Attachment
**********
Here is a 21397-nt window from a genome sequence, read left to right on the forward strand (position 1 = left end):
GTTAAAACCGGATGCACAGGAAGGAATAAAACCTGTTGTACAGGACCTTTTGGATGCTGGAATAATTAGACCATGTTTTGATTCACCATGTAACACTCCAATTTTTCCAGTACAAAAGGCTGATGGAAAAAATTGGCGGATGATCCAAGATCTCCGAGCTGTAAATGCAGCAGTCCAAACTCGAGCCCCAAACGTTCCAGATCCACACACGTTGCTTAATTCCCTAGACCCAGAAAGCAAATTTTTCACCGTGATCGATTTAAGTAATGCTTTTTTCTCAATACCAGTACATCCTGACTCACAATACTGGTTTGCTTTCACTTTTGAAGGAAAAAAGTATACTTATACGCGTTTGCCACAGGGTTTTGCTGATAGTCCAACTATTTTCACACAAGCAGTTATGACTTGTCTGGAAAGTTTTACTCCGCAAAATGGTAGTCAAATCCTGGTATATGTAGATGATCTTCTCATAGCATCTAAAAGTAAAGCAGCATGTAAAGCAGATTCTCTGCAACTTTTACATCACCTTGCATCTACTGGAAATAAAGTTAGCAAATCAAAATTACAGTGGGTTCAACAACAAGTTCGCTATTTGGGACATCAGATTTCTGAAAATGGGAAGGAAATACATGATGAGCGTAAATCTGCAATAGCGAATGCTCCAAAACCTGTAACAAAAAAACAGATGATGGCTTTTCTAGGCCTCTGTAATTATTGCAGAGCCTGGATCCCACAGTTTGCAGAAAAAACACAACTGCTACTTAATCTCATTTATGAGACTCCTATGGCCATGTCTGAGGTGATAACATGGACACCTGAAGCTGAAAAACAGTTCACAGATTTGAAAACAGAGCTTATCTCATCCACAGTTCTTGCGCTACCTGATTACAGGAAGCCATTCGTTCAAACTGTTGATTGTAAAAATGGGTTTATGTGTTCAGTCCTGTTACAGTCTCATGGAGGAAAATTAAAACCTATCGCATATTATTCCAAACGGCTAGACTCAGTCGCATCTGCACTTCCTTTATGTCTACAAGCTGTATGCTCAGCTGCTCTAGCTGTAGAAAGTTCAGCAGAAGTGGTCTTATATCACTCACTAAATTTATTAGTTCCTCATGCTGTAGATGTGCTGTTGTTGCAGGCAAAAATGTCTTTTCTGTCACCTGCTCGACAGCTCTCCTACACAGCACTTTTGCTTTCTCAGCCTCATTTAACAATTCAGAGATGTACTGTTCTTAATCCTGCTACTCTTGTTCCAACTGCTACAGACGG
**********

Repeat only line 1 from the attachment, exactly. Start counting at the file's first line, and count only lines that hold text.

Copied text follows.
Here is a 21397-nt window from a genome sequence, read left to right on the forward strand (position 1 = left end):